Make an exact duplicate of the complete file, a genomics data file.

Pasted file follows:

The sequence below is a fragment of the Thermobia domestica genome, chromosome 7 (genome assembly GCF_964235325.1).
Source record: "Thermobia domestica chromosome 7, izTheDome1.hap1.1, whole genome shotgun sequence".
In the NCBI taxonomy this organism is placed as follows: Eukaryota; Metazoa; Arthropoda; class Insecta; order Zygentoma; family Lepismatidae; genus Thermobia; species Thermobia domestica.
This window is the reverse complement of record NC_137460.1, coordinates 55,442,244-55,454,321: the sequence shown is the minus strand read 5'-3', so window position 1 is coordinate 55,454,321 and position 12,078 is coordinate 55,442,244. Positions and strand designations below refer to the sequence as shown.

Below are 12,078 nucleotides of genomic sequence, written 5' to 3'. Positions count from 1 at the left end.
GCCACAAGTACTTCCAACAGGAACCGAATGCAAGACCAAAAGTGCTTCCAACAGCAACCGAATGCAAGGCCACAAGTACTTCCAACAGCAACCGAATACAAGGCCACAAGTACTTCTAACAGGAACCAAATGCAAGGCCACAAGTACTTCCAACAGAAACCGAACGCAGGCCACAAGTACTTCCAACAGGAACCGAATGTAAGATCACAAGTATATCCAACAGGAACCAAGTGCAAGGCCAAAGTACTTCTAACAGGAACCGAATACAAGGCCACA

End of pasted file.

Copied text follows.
The sequence below is a fragment of the Thermobia domestica genome, chromosome 7 (genome assembly GCF_964235325.1).
Source record: "Thermobia domestica chromosome 7, izTheDome1.hap1.1, whole genome shotgun sequence".
In the NCBI taxonomy this organism is placed as follows: Eukaryota; Metazoa; Arthropoda; class Insecta; order Zygentoma; family Lepismatidae; genus Thermobia; species Thermobia domestica.
This window is the reverse complement of record NC_137460.1, coordinates 55,442,244-55,454,321: the sequence shown is the minus strand read 5'-3', so window position 1 is coordinate 55,454,321 and position 12,078 is coordinate 55,442,244. Positions and strand designations below refer to the sequence as shown.

Below are 12,078 nucleotides of genomic sequence, written 5' to 3'. Positions count from 1 at the left end.
GCCACAAGTACTTCCAACAGGAACCGAATGCAAGACCAAAAGTGCTTCCAACAGCAACCGAATGCAAGGCCACAAGTACTTCCAACAGCAACCGAATACAAGGCCACAAGTACTTCTAACAGGAACCAAATGCAAGGCCACAAGTACTTCCAACAGAAACCGAACGCAGGCCACAAGTACTTCCAACAGGAACCGAATGTAAGATCACAAGTATATCCAACAGGAACCAAGTGCAAGGCCAAAGTACTTCTAACAGGAACCGAATACAAGGCCACA